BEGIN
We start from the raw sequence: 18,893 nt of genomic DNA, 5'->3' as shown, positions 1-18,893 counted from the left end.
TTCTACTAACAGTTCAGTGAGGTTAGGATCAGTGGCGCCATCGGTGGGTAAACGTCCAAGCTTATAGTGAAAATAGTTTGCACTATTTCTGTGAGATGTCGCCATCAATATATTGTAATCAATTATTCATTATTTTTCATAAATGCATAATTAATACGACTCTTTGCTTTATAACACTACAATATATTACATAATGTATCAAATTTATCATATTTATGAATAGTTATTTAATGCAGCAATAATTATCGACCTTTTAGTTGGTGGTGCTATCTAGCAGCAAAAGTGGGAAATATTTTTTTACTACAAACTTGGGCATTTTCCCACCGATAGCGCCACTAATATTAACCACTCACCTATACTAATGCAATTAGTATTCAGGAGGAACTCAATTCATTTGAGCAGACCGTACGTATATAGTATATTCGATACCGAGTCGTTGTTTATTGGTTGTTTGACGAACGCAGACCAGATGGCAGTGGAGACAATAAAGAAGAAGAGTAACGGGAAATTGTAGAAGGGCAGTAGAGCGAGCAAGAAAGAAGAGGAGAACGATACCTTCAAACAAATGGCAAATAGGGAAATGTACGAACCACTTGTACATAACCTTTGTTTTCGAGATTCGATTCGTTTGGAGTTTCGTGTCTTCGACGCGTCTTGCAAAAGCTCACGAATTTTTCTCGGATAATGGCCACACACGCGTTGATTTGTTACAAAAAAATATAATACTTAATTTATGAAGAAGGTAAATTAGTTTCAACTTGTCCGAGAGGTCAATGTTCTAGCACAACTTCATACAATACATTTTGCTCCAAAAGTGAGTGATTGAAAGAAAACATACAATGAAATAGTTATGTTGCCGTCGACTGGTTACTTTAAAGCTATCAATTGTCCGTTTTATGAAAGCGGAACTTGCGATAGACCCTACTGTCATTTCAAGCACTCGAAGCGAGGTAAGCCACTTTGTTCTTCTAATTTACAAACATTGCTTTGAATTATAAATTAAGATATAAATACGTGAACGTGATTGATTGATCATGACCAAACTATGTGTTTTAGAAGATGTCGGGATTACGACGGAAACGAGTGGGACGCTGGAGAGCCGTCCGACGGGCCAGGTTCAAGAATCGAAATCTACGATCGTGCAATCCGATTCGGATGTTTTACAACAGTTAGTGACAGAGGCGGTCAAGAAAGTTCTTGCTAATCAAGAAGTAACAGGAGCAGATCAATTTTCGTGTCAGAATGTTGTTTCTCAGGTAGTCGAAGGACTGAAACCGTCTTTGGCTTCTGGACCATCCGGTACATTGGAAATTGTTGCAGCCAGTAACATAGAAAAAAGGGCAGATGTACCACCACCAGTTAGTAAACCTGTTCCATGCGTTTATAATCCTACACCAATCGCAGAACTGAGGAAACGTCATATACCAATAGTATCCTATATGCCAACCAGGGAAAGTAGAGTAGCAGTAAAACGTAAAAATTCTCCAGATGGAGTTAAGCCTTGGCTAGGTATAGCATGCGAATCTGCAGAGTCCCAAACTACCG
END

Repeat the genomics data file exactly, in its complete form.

We start from the raw sequence: 18,893 nt of genomic DNA, 5'->3' as shown, positions 1-18,893 counted from the left end.
TTCTACTAACAGTTCAGTGAGGTTAGGATCAGTGGCGCCATCGGTGGGTAAACGTCCAAGCTTATAGTGAAAATAGTTTGCACTATTTCTGTGAGATGTCGCCATCAATATATTGTAATCAATTATTCATTATTTTTCATAAATGCATAATTAATACGACTCTTTGCTTTATAACACTACAATATATTACATAATGTATCAAATTTATCATATTTATGAATAGTTATTTAATGCAGCAATAATTATCGACCTTTTAGTTGGTGGTGCTATCTAGCAGCAAAAGTGGGAAATATTTTTTTACTACAAACTTGGGCATTTTCCCACCGATAGCGCCACTAATATTAACCACTCACCTATACTAATGCAATTAGTATTCAGGAGGAACTCAATTCATTTGAGCAGACCGTACGTATATAGTATATTCGATACCGAGTCGTTGTTTATTGGTTGTTTGACGAACGCAGACCAGATGGCAGTGGAGACAATAAAGAAGAAGAGTAACGGGAAATTGTAGAAGGGCAGTAGAGCGAGCAAGAAAGAAGAGGAGAACGATACCTTCAAACAAATGGCAAATAGGGAAATGTACGAACCACTTGTACATAACCTTTGTTTTCGAGATTCGATTCGTTTGGAGTTTCGTGTCTTCGACGCGTCTTGCAAAAGCTCACGAATTTTTCTCGGATAATGGCCACACACGCGTTGATTTGTTACAAAAAAATATAATACTTAATTTATGAAGAAGGTAAATTAGTTTCAACTTGTCCGAGAGGTCAATGTTCTAGCACAACTTCATACAATACATTTTGCTCCAAAAGTGAGTGATTGAAAGAAAACATACAATGAAATAGTTATGTTGCCGTCGACTGGTTACTTTAAAGCTATCAATTGTCCGTTTTATGAAAGCGGAACTTGCGATAGACCCTACTGTCATTTCAAGCACTCGAAGCGAGGTAAGCCACTTTGTTCTTCTAATTTACAAACATTGCTTTGAATTATAAATTAAGATATAAATACGTGAACGTGATTGATTGATCATGACCAAACTATGTGTTTTAGAAGATGTCGGGATTACGACGGAAACGAGTGGGACGCTGGAGAGCCGTCCGACGGGCCAGGTTCAAGAATCGAAATCTACGATCGTGCAATCCGATTCGGATGTTTTACAACAGTTAGTGACAGAGGCGGTCAAGAAAGTTCTTGCTAATCAAGAAGTAACAGGAGCAGATCAATTTTCGTGTCAGAATGTTGTTTCTCAGGTAGTCGAAGGACTGAAACCGTCTTTGGCTTCTGGACCATCCGGTACATTGGAAATTGTTGCAGCCAGTAACATAGAAAAAAGGGCAGATGTACCACCACCAGTTAGTAAACCTGTTCCATGCGTTTATAATCCTACACCAATCGCAGAACTGAGGAAACGTCATATACCAATAGTATCCTATATGCCAACCAGGGAAAGTAGAGTAGCAGTAAAACGTAAAAATTCTCCAGATGGAGTTAAGCCTTGGCTAGGTATAGCATGCGAATCTGCAGAGTCCCAAACTACCG